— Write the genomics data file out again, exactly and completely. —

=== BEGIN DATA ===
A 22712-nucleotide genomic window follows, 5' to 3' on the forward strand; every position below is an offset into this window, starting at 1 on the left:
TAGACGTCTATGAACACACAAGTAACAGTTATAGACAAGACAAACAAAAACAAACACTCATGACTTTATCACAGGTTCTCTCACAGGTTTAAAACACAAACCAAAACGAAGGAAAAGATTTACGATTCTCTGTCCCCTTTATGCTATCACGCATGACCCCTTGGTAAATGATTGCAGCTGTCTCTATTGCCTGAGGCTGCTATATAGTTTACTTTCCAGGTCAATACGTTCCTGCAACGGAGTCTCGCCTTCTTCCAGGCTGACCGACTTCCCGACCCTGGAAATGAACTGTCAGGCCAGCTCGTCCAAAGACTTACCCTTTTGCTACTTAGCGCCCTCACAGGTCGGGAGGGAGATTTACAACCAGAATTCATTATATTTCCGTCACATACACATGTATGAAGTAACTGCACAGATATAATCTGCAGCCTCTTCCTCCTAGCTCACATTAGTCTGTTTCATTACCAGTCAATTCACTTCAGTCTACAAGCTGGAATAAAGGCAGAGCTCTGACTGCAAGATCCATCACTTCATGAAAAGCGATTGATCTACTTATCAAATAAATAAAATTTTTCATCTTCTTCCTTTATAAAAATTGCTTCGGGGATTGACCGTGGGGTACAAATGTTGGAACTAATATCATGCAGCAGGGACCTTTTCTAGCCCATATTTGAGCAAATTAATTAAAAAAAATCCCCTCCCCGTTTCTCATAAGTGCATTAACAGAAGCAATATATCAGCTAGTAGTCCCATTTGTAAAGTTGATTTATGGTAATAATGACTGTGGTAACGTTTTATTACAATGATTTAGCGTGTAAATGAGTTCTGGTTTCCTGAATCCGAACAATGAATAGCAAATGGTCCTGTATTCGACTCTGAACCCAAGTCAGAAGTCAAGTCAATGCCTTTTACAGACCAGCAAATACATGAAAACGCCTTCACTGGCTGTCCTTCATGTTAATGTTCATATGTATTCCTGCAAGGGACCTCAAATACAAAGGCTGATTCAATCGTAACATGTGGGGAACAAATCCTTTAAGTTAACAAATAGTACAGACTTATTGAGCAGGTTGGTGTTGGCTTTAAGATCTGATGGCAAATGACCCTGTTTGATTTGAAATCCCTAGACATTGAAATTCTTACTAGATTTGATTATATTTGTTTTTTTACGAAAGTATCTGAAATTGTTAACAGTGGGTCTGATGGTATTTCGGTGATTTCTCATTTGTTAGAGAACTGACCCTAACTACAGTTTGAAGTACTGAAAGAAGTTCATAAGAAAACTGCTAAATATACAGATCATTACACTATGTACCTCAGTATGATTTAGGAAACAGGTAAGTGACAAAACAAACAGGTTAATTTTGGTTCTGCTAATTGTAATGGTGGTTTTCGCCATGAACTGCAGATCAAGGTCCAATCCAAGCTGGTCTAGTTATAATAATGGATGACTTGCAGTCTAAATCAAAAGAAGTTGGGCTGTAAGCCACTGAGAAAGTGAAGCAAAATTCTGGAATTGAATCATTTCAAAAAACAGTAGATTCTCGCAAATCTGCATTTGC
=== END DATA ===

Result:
A 22712-nucleotide genomic window follows, 5' to 3' on the forward strand; every position below is an offset into this window, starting at 1 on the left:
TAGACGTCTATGAACACACAAGTAACAGTTATAGACAAGACAAACAAAAACAAACACTCATGACTTTATCACAGGTTCTCTCACAGGTTTAAAACACAAACCAAAACGAAGGAAAAGATTTACGATTCTCTGTCCCCTTTATGCTATCACGCATGACCCCTTGGTAAATGATTGCAGCTGTCTCTATTGCCTGAGGCTGCTATATAGTTTACTTTCCAGGTCAATACGTTCCTGCAACGGAGTCTCGCCTTCTTCCAGGCTGACCGACTTCCCGACCCTGGAAATGAACTGTCAGGCCAGCTCGTCCAAAGACTTACCCTTTTGCTACTTAGCGCCCTCACAGGTCGGGAGGGAGATTTACAACCAGAATTCATTATATTTCCGTCACATACACATGTATGAAGTAACTGCACAGATATAATCTGCAGCCTCTTCCTCCTAGCTCACATTAGTCTGTTTCATTACCAGTCAATTCACTTCAGTCTACAAGCTGGAATAAAGGCAGAGCTCTGACTGCAAGATCCATCACTTCATGAAAAGCGATTGATCTACTTATCAAATAAATAAAATTTTTCATCTTCTTCCTTTATAAAAATTGCTTCGGGGATTGACCGTGGGGTACAAATGTTGGAACTAATATCATGCAGCAGGGACCTTTTCTAGCCCATATTTGAGCAAATTAATTAAAAAAAATCCCCTCCCCGTTTCTCATAAGTGCATTAACAGAAGCAATATATCAGCTAGTAGTCCCATTTGTAAAGTTGATTTATGGTAATAATGACTGTGGTAACGTTTTATTACAATGATTTAGCGTGTAAATGAGTTCTGGTTTCCTGAATCCGAACAATGAATAGCAAATGGTCCTGTATTCGACTCTGAACCCAAGTCAGAAGTCAAGTCAATGCCTTTTACAGACCAGCAAATACATGAAAACGCCTTCACTGGCTGTCCTTCATGTTAATGTTCATATGTATTCCTGCAAGGGACCTCAAATACAAAGGCTGATTCAATCGTAACATGTGGGGAACAAATCCTTTAAGTTAACAAATAGTACAGACTTATTGAGCAGGTTGGTGTTGGCTTTAAGATCTGATGGCAAATGACCCTGTTTGATTTGAAATCCCTAGACATTGAAATTCTTACTAGATTTGATTATATTTGTTTTTTTACGAAAGTATCTGAAATTGTTAACAGTGGGTCTGATGGTATTTCGGTGATTTCTCATTTGTTAGAGAACTGACCCTAACTACAGTTTGAAGTACTGAAAGAAGTTCATAAGAAAACTGCTAAATATACAGATCATTACACTATGTACCTCAGTATGATTTAGGAAACAGGTAAGTGACAAAACAAACAGGTTAATTTTGGTTCTGCTAATTGTAATGGTGGTTTTCGCCATGAACTGCAGATCAAGGTCCAATCCAAGCTGGTCTAGTTATAATAATGGATGACTTGCAGTCTAAATCAAAAGAAGTTGGGCTGTAAGCCACTGAGAAAGTGAAGCAAAATTCTGGAATTGAATCATTTCAAAAAACAGTAGATTCTCGCAAATCTGCATTTGC